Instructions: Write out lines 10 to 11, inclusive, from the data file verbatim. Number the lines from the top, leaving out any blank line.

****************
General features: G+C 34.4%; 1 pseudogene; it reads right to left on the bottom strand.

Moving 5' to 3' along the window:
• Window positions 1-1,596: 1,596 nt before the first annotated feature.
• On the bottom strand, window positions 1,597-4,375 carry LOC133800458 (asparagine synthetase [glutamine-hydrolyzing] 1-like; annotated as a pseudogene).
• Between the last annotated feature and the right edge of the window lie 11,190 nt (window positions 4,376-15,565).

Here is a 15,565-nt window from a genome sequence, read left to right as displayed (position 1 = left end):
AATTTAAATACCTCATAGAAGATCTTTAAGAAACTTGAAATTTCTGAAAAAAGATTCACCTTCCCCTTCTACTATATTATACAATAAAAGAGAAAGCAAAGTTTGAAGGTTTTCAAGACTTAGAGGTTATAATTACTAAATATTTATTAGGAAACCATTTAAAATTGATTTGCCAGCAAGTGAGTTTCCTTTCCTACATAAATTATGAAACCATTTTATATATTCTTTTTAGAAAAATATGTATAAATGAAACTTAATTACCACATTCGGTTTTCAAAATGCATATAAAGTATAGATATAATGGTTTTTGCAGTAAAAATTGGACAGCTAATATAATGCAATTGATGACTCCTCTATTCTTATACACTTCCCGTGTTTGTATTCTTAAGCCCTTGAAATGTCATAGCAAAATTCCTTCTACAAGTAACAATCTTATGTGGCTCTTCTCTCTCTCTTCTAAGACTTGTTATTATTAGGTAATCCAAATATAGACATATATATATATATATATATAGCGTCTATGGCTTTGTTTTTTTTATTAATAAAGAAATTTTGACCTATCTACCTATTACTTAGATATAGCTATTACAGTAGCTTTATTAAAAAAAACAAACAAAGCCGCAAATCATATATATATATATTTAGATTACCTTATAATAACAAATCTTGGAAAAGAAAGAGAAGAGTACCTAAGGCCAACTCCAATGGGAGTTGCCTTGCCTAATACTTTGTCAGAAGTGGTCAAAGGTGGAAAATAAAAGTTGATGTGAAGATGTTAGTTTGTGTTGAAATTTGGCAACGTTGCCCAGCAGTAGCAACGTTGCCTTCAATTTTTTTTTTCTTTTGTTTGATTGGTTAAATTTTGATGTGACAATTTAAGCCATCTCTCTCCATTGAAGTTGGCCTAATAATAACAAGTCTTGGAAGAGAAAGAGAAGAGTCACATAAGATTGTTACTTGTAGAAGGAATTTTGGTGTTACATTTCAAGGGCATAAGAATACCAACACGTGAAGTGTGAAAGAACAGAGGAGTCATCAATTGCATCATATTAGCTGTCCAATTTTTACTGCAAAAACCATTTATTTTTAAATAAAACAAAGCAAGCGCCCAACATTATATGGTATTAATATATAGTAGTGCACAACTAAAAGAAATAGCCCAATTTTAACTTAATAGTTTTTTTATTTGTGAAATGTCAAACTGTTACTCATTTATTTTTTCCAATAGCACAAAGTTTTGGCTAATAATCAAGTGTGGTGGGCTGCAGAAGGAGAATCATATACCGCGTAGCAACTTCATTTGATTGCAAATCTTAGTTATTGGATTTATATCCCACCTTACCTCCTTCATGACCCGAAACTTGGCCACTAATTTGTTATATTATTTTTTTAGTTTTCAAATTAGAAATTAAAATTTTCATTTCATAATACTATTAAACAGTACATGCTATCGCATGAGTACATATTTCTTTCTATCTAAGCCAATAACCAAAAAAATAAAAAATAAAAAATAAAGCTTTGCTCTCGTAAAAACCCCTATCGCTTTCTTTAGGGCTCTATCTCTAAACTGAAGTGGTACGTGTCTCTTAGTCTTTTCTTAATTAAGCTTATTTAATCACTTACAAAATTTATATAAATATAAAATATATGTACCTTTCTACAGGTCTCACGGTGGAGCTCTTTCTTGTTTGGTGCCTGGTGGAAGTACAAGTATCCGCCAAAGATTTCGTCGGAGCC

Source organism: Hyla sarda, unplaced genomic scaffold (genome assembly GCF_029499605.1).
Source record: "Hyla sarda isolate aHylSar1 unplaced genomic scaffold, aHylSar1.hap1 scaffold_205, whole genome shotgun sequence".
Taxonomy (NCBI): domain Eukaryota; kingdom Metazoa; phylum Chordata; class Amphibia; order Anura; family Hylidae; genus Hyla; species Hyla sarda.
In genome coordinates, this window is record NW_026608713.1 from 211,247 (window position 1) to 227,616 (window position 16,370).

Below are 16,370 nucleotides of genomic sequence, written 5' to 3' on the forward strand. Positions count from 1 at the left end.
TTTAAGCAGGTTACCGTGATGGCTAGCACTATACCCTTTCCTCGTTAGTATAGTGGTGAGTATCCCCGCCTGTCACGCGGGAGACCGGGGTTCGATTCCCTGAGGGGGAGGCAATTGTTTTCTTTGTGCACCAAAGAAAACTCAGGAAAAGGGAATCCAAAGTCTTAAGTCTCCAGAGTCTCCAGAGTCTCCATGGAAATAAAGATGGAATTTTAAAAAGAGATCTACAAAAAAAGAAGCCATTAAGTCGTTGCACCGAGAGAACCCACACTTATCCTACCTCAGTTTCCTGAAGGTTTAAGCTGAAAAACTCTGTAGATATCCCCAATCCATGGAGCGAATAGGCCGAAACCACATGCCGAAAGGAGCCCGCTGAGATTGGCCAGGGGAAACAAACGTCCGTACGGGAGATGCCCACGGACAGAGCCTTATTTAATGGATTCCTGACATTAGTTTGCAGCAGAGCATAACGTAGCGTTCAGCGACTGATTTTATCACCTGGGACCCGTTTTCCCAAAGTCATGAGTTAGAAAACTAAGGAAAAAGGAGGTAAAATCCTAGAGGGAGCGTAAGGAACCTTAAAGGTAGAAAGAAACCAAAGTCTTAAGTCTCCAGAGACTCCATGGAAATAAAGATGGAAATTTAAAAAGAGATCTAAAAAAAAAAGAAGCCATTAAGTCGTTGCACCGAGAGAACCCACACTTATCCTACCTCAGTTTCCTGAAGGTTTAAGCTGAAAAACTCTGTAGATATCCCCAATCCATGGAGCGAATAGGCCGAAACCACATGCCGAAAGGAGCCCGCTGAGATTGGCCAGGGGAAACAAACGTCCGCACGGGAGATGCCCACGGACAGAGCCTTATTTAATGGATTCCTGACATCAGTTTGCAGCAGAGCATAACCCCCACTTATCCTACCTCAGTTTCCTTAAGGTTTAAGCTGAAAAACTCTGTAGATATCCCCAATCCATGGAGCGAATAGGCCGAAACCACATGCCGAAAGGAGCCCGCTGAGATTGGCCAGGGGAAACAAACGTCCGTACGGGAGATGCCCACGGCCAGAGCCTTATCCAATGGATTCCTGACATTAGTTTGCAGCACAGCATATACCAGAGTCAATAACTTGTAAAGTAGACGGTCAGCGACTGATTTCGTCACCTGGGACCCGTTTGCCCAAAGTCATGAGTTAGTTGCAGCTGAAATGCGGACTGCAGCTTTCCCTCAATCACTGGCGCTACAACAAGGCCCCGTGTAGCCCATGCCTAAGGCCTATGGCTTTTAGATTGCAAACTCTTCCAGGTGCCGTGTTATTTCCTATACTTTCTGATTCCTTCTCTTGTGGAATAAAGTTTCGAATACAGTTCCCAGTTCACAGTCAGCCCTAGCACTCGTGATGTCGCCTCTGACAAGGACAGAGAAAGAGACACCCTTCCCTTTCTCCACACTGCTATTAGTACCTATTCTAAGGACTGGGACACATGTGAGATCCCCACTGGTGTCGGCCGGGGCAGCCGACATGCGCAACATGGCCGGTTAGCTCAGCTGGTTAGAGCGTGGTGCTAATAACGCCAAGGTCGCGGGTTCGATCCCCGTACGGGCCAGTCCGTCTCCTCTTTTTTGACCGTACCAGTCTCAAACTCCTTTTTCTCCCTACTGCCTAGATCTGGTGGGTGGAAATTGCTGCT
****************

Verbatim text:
Taxonomy (NCBI): domain Eukaryota; kingdom Metazoa; phylum Chordata; class Amphibia; order Anura; family Hylidae; genus Hyla; species Hyla sarda.
In genome coordinates, this window is record NW_026608713.1 from 211,247 (window position 1) to 227,616 (window position 16,370).